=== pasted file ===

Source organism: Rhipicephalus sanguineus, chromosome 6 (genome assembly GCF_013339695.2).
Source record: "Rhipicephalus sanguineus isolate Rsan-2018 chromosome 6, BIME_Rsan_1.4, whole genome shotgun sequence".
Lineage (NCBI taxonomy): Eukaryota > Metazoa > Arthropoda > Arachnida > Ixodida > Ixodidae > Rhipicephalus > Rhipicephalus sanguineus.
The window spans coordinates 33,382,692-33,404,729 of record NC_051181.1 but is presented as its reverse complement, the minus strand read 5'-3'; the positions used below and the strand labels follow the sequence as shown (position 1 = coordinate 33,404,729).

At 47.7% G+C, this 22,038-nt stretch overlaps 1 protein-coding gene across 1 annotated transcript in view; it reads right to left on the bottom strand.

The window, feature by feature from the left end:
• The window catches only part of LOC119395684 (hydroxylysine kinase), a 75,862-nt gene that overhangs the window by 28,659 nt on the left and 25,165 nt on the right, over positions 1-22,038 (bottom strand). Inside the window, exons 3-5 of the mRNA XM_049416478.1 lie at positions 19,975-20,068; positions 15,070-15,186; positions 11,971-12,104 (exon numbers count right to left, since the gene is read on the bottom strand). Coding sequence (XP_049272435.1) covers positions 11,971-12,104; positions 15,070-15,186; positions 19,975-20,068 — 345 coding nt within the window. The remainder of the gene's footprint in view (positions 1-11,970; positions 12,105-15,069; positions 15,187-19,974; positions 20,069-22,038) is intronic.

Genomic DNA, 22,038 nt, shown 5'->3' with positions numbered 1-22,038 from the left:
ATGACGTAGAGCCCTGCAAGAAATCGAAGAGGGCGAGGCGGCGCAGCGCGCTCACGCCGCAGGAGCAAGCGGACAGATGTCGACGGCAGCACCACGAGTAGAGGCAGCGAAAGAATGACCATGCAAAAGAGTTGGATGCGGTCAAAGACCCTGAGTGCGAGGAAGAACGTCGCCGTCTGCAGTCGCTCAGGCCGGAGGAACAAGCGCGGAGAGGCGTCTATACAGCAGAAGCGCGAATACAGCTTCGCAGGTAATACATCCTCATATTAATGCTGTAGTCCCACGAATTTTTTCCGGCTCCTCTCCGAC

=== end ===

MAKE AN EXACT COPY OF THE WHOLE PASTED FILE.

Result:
Source organism: Rhipicephalus sanguineus, chromosome 6 (genome assembly GCF_013339695.2).
Source record: "Rhipicephalus sanguineus isolate Rsan-2018 chromosome 6, BIME_Rsan_1.4, whole genome shotgun sequence".
Lineage (NCBI taxonomy): Eukaryota > Metazoa > Arthropoda > Arachnida > Ixodida > Ixodidae > Rhipicephalus > Rhipicephalus sanguineus.
The window spans coordinates 33,382,692-33,404,729 of record NC_051181.1 but is presented as its reverse complement, the minus strand read 5'-3'; the positions used below and the strand labels follow the sequence as shown (position 1 = coordinate 33,404,729).

At 47.7% G+C, this 22,038-nt stretch overlaps 1 protein-coding gene across 1 annotated transcript in view; it reads right to left on the bottom strand.

The window, feature by feature from the left end:
• The window catches only part of LOC119395684 (hydroxylysine kinase), a 75,862-nt gene that overhangs the window by 28,659 nt on the left and 25,165 nt on the right, over positions 1-22,038 (bottom strand). Inside the window, exons 3-5 of the mRNA XM_049416478.1 lie at positions 19,975-20,068; positions 15,070-15,186; positions 11,971-12,104 (exon numbers count right to left, since the gene is read on the bottom strand). Coding sequence (XP_049272435.1) covers positions 11,971-12,104; positions 15,070-15,186; positions 19,975-20,068 — 345 coding nt within the window. The remainder of the gene's footprint in view (positions 1-11,970; positions 12,105-15,069; positions 15,187-19,974; positions 20,069-22,038) is intronic.

Genomic DNA, 22,038 nt, shown 5'->3' with positions numbered 1-22,038 from the left:
ATGACGTAGAGCCCTGCAAGAAATCGAAGAGGGCGAGGCGGCGCAGCGCGCTCACGCCGCAGGAGCAAGCGGACAGATGTCGACGGCAGCACCACGAGTAGAGGCAGCGAAAGAATGACCATGCAAAAGAGTTGGATGCGGTCAAAGACCCTGAGTGCGAGGAAGAACGTCGCCGTCTGCAGTCGCTCAGGCCGGAGGAACAAGCGCGGAGAGGCGTCTATACAGCAGAAGCGCGAATACAGCTTCGCAGGTAATACATCCTCATATTAATGCTGTAGTCCCACGAATTTTTTCCGGCTCCTCTCCGAC